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The Relative Valuation of Caps and Swaptions: Theory and Empirical Evidence

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  • Longstaff, Francis A
  • Santa-Clara, Pedro
  • Schwartz, Eduardo S

Abstract

Although traded as distinct products, caps and swaptions are linked by no-arbitrage relations through the correlation structure of interest rates. Using a string market model framework, we solve for the correlation matrix implied by the swaptions market and examine the relative valuation of caps and swaptions. The results indicate that swaption prices are generated by four factors and that implied correlations are generally lower than historical correlations. We find evidence that long-dated swaptions are priced inconsistently and that there were major distortions in the swaptions market during the hedge-fund crisis of late 1998. We also find that cap prices periodically deviate significantly from the no-arbitrage values implied by the swaptions market.

Suggested Citation

  • Longstaff, Francis A & Santa-Clara, Pedro & Schwartz, Eduardo S, 2000. "The Relative Valuation of Caps and Swaptions: Theory and Empirical Evidence," University of California at Los Angeles, Anderson Graduate School of Management qt65f1914p, Anderson Graduate School of Management, UCLA.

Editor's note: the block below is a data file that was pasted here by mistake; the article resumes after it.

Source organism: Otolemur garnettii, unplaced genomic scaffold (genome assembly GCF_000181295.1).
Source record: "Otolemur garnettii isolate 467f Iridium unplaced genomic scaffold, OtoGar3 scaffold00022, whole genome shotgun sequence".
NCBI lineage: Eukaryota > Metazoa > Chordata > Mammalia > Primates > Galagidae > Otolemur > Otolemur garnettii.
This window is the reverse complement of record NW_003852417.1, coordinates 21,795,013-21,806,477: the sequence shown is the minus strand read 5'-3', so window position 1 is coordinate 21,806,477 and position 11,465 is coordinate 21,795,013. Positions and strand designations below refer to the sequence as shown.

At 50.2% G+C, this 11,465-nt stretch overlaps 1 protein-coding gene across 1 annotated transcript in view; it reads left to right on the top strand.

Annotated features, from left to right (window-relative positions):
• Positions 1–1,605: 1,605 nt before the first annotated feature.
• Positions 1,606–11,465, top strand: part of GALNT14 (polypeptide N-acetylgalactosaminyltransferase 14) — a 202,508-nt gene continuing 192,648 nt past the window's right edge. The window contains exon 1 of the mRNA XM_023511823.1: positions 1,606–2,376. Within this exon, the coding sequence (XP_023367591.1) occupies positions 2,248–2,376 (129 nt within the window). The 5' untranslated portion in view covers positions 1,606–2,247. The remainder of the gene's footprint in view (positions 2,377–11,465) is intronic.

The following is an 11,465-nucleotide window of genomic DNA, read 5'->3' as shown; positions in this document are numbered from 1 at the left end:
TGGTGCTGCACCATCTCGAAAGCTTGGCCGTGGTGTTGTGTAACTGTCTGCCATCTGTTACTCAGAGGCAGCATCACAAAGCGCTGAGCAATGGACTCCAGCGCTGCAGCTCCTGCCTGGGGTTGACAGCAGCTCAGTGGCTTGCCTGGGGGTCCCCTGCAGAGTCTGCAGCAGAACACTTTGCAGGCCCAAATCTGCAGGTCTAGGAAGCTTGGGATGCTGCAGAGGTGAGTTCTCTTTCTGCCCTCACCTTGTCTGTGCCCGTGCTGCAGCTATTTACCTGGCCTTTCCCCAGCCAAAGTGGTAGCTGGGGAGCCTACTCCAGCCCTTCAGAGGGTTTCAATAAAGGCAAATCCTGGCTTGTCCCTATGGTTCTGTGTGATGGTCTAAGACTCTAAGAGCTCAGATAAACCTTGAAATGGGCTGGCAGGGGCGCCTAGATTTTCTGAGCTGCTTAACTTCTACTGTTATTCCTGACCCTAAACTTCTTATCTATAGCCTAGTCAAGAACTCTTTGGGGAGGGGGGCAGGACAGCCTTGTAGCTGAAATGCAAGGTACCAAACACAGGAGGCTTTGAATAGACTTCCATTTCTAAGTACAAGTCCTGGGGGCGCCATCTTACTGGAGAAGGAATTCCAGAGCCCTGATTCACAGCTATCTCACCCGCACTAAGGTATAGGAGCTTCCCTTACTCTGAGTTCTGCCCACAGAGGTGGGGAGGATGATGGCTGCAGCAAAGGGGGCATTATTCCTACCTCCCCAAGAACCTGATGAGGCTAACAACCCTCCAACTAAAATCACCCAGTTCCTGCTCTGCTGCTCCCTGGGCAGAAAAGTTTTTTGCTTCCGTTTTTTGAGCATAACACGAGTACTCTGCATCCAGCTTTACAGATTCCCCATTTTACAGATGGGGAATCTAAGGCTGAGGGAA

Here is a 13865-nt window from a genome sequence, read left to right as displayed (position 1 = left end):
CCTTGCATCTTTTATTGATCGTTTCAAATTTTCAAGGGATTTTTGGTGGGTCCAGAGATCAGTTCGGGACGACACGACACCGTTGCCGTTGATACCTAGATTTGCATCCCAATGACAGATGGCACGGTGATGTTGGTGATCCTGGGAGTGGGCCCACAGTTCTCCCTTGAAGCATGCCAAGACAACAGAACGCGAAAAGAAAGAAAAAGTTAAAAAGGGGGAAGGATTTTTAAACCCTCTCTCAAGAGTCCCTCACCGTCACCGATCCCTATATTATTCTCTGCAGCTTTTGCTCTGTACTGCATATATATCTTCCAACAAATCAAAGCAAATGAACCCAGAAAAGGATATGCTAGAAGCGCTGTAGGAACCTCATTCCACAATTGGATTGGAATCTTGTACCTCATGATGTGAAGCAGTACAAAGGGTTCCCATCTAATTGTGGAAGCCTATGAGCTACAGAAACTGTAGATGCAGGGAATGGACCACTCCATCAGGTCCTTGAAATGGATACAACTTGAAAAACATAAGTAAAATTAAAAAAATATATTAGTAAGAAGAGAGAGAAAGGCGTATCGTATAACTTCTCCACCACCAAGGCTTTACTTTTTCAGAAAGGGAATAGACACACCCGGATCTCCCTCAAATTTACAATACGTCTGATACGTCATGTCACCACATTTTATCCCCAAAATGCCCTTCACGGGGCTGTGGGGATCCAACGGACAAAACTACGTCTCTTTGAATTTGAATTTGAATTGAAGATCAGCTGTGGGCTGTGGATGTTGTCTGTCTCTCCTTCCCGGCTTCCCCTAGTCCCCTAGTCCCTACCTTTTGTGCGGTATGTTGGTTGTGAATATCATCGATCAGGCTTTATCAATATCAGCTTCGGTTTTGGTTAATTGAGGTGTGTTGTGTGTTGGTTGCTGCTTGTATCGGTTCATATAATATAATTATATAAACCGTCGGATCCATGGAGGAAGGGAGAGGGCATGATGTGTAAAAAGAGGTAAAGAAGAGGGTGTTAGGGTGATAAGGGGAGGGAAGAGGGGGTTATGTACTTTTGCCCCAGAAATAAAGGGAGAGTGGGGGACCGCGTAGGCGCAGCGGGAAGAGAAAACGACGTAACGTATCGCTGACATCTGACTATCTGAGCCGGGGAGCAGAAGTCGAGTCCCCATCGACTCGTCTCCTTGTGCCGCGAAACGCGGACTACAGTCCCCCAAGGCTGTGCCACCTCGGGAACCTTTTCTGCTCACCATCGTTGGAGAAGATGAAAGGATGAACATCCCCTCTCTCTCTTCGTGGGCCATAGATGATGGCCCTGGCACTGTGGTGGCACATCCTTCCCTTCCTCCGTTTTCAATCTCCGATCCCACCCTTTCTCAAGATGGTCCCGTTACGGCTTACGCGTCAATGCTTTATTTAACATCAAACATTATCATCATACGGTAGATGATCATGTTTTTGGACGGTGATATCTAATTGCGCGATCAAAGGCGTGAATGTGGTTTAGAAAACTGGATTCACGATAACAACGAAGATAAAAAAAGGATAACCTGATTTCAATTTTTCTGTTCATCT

• Handle: RePEc:cdl:anderf:qt65f1914p
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    Cited by:

    1. Jagannathan, Ravi & Kaplin, Andrew & Sun, Steve, 2003. "An evaluation of multi-factor CIR models using LIBOR, swap rates, and cap and swaption prices," Journal of Econometrics, Elsevier, vol. 116(1-2), pages 113-146.
    2. Liu, Jun & Longstaff, Francis A. & Mandell, Ravit E., 2000. "The Market Price of Credit Risk: An Empirical Analysis of Interest Rate Swap Spreads," University of California at Los Angeles, Anderson Graduate School of Management qt0zw4f9w6, Anderson Graduate School of Management, UCLA.
    3. Frank De Jong & Joost Driessen & Antoon Pelsser, 2001. "Libor Market Models versus Swap Market Models for Pricing Interest Rate Derivatives: An Empirical Analysis," Review of Finance, European Finance Association, vol. 5(3), pages 201-237.
    4. Matthew Pritsker, 2005. "Large investors: implications for equilibrium asset, returns, shock absorption, and liquidity," Finance and Economics Discussion Series 2005-36, Board of Governors of the Federal Reserve System (U.S.).
    5. Qiang Dai & Kenneth J. Singleton, 2001. "Expectation Puzzles, Time-varying Risk Premia, and Dynamic Models of the Term Structure," NBER Working Papers 8167, National Bureau of Economic Research, Inc.

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